My mother taught me to read with a big illustrated childrens' bible and an illustrated dictionary. When I started kindergarten, I was the only one in my class who could already read. When I was eight I started writing. But I didn't start writing poetry until my junior year of college and only by accident; I needed a credit and a poetry class was open.
When I first got sick I was right in the middle of my masters thesis and the timing could not have been worse. It was fall going into winter in Chicago, I was cold and I was sick. My apartment was freezing; I slept in sweats with the oven on 400 degrees. It was a small program, so pretty much everyone in the program knew I was struggling with completing the thesis, but not why I was struggling. Because I was raised to conceal every sign of pain and discomfort, I didn't tell any of my schoolmates what was going on. Looking back, I wish I had.
Somehow, or more likely, with divine intervention, my thesis was completed. For two years after I didn't write anything. I wasn't too sick too write, although I was quite sick. I just didn't write. Then, out of nowhere I started writing again last month.
I feel badly sometimes because I move so slowly. One of my schoolmates has published three chapbooks and a collection and writes nonfiction too. At first I tried to schedule work times, but the unpredictability of my symptoms put a swift end to that. So, as much as it galls me, I just work as often as I can. Surprisingly, I can get a good amount of work done this way if I pick up my yellow pad whenever I have a spare moment. Best of all, it has a snowballing effect: the more I do, the more I want to do and the more I get done.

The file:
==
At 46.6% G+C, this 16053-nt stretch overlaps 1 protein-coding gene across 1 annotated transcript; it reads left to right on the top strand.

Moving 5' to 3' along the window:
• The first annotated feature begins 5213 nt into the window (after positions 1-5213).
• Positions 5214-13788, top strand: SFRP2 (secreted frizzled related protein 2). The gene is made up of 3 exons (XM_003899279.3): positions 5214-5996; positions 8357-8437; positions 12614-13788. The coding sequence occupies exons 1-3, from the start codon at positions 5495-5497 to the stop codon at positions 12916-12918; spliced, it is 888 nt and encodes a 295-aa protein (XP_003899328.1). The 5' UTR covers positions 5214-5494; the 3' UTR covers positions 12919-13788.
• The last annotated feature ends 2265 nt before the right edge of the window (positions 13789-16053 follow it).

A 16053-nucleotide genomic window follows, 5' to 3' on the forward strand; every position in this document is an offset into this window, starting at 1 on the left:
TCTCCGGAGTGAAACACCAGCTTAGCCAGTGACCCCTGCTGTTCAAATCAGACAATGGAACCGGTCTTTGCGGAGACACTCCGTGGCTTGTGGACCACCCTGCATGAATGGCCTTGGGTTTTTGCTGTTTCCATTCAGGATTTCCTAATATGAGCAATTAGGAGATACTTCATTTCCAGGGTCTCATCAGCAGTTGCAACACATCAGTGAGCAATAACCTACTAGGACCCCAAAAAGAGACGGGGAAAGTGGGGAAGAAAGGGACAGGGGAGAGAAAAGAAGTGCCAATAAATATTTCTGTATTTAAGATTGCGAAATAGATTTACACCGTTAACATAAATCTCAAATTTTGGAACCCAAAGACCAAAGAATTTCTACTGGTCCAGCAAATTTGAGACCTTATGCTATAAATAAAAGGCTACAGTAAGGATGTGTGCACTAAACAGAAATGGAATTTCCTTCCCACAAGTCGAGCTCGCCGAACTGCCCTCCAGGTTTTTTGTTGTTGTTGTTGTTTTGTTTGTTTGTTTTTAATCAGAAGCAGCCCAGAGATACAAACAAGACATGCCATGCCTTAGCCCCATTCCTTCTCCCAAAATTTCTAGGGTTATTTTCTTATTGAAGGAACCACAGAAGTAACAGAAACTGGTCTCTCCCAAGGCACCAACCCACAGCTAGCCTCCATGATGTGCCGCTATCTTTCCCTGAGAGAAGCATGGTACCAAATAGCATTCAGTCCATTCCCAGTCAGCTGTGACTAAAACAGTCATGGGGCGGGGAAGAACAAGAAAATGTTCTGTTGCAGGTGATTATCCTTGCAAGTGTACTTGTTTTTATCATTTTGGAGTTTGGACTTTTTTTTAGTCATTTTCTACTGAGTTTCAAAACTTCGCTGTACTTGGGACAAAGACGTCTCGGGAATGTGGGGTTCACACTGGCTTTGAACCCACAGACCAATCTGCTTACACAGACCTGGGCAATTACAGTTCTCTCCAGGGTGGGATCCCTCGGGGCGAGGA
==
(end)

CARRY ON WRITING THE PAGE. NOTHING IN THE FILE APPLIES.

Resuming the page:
Because I started my thesis at the same time I was getting sick, I have a lot more material to work with than I would have imagined; there was no major change in theme between then and now. The idea of this chapbook is the illusion of control we have in our lives and the tentative title is "The Queen Constellation."
I really hope I'm able to pull it off.